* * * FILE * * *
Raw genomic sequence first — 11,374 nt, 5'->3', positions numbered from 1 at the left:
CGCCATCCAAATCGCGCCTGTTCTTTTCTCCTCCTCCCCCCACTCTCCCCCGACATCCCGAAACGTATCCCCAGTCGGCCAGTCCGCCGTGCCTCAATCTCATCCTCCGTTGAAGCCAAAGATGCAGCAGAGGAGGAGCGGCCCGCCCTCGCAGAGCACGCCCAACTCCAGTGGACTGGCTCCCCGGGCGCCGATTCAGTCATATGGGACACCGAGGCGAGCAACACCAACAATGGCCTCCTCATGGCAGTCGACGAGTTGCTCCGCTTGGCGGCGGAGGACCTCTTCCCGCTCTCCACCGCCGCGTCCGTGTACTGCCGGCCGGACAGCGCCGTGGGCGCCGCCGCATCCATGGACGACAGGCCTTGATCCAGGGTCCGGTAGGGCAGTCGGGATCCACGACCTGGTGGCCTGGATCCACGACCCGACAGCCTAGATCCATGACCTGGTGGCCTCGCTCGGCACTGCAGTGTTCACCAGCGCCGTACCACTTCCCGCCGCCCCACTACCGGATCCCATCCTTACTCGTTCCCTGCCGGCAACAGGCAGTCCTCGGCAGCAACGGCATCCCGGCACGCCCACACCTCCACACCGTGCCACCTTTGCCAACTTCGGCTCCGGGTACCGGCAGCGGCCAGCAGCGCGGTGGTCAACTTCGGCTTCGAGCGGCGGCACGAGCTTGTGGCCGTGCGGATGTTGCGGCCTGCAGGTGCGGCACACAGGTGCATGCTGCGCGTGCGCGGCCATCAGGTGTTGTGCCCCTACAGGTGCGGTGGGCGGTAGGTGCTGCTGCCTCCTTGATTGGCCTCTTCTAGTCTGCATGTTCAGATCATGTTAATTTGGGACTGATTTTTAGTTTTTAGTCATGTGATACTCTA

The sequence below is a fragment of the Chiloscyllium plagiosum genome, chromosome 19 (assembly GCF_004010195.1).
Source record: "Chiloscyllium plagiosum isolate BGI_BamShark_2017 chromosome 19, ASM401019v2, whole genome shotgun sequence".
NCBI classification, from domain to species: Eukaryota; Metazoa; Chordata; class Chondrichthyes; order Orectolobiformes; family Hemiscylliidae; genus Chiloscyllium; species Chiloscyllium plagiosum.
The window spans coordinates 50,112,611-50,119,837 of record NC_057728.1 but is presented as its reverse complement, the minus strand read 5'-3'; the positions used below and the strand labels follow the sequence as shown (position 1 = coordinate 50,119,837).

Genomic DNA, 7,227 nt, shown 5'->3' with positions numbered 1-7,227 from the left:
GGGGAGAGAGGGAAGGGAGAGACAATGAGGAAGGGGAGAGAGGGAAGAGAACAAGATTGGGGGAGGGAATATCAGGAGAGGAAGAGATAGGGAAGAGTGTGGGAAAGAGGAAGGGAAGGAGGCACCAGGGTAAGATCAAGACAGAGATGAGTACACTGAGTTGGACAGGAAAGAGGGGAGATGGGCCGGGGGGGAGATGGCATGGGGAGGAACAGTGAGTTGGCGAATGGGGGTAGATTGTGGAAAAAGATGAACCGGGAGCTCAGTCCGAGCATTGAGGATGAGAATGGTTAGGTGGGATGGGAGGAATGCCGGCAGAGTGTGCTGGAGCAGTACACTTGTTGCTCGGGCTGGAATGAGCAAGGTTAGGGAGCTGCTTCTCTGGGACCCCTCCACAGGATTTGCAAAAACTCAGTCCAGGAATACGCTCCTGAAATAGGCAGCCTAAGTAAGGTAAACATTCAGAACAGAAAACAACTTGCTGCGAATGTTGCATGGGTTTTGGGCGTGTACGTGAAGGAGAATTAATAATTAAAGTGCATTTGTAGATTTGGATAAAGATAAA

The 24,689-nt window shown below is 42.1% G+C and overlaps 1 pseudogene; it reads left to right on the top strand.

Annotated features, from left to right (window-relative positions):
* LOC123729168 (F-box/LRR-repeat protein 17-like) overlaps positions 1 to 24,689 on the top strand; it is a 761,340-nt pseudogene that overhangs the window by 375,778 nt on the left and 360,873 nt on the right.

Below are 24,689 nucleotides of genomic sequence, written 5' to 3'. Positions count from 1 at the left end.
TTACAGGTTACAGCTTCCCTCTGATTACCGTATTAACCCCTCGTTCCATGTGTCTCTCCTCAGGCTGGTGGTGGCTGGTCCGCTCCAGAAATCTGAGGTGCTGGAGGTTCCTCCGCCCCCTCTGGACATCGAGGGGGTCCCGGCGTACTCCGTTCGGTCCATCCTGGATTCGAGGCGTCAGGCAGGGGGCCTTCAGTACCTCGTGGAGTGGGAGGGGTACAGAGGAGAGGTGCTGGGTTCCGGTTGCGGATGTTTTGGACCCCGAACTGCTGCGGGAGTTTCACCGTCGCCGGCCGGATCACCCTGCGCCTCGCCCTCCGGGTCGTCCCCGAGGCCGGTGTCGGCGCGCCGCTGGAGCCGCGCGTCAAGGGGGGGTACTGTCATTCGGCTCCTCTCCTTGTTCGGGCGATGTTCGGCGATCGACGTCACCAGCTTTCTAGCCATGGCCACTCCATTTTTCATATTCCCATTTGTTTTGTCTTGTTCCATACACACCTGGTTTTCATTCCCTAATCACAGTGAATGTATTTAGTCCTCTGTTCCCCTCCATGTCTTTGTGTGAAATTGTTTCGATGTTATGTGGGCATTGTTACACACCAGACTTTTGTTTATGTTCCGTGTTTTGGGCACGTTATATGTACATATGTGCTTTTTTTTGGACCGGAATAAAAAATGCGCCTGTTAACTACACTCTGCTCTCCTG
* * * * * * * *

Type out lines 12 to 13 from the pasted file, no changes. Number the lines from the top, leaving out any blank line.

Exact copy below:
Below are 24,689 nucleotides of genomic sequence, written 5' to 3'. Positions count from 1 at the left end.
TTACAGGTTACAGCTTCCCTCTGATTACCGTATTAACCCCTCGTTCCATGTGTCTCTCCTCAGGCTGGTGGTGGCTGGTCCGCTCCAGAAATCTGAGGTGCTGGAGGTTCCTCCGCCCCCTCTGGACATCGAGGGGGTCCCGGCGTACTCCGTTCGGTCCATCCTGGATTCGAGGCGTCAGGCAGGGGGCCTTCAGTACCTCGTGGAGTGGGAGGGGTACAGAGGAGAGGTGCTGGGTTCCGGTTGCGGATGTTTTGGACCCCGAACTGCTGCGGGAGTTTCACCGTCGCCGGCCGGATCACCCTGCGCCTCGCCCTCCGGGTCGTCCCCGAGGCCGGTGTCGGCGCGCCGCTGGAGCCGCGCGTCAAGGGGGGGTACTGTCATTCGGCTCCTCTCCTTGTTCGGGCGATGTTCGGCGATCGACGTCACCAGCTTTCTAGCCATGGCCACTCCATTTTTCATATTCCCATTTGTTTTGTCTTGTTCCATACACACCTGGTTTTCATTCCCTAATCACAGTGAATGTATTTAGTCCTCTGTTCCCCTCCATGTCTTTGTGTGAAATTGTTTCGATGTTATGTGGGCATTGTTACACACCAGACTTTTGTTTATGTTCCGTGTTTTGGGCACGTTATATGTACATATGTGCTTTTTTTTGGACCGGAATAAAAAATGCGCCTGTTAACTACACTCTGCTCTCCTG